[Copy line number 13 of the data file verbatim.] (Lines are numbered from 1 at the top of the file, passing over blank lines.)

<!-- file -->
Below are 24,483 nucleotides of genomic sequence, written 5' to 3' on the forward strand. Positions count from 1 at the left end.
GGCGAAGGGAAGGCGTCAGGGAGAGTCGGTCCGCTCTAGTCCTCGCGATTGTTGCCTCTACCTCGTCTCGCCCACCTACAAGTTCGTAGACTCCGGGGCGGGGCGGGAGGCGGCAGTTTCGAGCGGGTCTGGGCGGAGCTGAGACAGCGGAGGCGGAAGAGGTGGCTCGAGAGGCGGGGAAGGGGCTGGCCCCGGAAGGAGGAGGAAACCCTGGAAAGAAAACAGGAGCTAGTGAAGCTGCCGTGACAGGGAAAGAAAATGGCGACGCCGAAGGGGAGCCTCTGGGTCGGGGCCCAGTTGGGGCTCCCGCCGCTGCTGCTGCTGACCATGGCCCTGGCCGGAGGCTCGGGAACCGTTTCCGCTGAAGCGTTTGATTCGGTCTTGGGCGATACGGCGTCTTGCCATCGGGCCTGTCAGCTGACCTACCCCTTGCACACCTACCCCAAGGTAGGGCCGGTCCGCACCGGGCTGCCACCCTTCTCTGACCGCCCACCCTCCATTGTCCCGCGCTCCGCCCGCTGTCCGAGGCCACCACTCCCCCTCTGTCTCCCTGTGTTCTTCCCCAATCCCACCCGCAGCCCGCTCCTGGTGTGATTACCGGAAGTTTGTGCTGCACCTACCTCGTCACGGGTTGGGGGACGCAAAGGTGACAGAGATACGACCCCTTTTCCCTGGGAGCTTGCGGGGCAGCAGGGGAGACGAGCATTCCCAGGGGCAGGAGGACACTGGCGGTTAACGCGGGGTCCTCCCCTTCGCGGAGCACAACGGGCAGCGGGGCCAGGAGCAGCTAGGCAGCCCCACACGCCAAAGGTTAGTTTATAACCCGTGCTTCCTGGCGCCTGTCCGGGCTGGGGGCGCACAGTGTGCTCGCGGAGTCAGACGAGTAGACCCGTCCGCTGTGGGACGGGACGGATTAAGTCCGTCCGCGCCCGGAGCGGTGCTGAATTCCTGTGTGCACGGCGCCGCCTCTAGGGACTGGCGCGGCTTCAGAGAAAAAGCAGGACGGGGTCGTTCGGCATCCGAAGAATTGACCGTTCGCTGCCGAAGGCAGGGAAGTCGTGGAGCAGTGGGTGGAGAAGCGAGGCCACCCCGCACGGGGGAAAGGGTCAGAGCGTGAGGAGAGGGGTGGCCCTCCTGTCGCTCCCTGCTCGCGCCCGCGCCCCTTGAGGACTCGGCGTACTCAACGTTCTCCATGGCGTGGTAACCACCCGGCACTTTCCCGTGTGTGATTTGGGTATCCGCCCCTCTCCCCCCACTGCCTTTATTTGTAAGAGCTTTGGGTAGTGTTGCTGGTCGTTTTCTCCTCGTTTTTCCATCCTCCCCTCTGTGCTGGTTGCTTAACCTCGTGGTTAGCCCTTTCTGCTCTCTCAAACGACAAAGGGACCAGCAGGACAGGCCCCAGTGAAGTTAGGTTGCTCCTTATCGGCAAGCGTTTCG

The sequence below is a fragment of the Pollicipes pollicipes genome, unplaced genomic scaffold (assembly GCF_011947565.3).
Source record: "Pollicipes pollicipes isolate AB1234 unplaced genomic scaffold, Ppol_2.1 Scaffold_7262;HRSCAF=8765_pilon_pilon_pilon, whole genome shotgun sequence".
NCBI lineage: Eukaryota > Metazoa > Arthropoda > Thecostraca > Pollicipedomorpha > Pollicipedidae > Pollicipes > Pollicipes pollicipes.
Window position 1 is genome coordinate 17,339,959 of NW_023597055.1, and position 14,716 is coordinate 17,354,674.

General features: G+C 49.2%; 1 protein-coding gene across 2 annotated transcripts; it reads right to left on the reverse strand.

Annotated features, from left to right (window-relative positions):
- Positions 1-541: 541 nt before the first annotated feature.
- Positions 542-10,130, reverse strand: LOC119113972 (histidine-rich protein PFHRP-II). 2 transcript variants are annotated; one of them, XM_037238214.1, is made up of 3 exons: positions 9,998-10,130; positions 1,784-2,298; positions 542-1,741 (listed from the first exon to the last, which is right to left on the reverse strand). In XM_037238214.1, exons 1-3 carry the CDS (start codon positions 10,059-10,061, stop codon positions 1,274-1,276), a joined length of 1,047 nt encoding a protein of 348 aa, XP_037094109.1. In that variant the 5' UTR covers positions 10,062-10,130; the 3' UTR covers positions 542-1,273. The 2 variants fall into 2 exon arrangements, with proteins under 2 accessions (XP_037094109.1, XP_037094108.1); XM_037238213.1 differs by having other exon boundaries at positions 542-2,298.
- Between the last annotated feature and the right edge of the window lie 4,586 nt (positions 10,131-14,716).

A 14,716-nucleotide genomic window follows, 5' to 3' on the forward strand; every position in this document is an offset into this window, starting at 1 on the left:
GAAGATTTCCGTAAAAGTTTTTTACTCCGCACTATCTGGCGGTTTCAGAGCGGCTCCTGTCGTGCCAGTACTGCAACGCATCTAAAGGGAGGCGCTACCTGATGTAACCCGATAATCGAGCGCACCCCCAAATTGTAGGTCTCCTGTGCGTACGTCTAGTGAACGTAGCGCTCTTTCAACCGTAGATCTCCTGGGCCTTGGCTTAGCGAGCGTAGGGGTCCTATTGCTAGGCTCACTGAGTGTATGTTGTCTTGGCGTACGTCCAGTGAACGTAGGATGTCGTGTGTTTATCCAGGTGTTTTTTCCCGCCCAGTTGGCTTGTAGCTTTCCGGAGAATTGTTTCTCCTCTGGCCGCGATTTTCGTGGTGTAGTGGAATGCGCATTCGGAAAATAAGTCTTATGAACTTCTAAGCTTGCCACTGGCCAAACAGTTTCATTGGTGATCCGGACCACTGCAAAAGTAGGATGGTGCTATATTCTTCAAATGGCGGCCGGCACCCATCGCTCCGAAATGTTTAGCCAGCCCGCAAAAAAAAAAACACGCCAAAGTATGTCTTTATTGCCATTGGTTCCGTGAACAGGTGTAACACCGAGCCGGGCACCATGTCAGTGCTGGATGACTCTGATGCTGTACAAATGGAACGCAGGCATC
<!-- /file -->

GAAGATTTCCGTAAAAGTTTTTTACTCCGCACTATCTGGCGGTTTCAGAGCGGCTCCTGTCGTGCCAGTACTGCAACGCATCTAAAGGGAGGCGCTACCTGATGTAACCCGATAATCGAGCGCACCCCCAAATTGTAGGTCTCCTGTGCGTACGTCTAGTGAACGTAGCGCTCTTTCAACCGTAGATCTCCTGGGCCTTGGCTTAGCGAGCGTAGGGGTCCTATTGCTAGGCTCACTGAGTGTATGTTGTCTTGGCGTACGTCCAGTGAACGTAGGATGTCGTGTGTTTATCCAGGTGTTTTTTCCCGCCCAGTTGGCTTGTAGCTTTCCGGAGAATTGTTTCTCCTCTGGCCGCGATTTTCGTGGTGTAGTGGAATGCGCATTCGGAAAATAAGTCTTATGAACTTCTAAGCTTGCCACTGGCCAAACAGTTTCATTGGTGATCCGGACCACTGCAAAAGTAGGATGGTGCTATATTCTTCAAATGGCGGCCGGCACCCATCGCTCCGAAATGTTTAGCCAGCCCGCAAAAAAAAAAACACGCCAAAGTATGTCTTTATTGCCATTGGTTCCGTGAACAGGTGTAACACCGAGCCGGGCACCATGTCAGTGCTGGATGACTCTGATGCTGTACAAATGGAACGCAGGCATC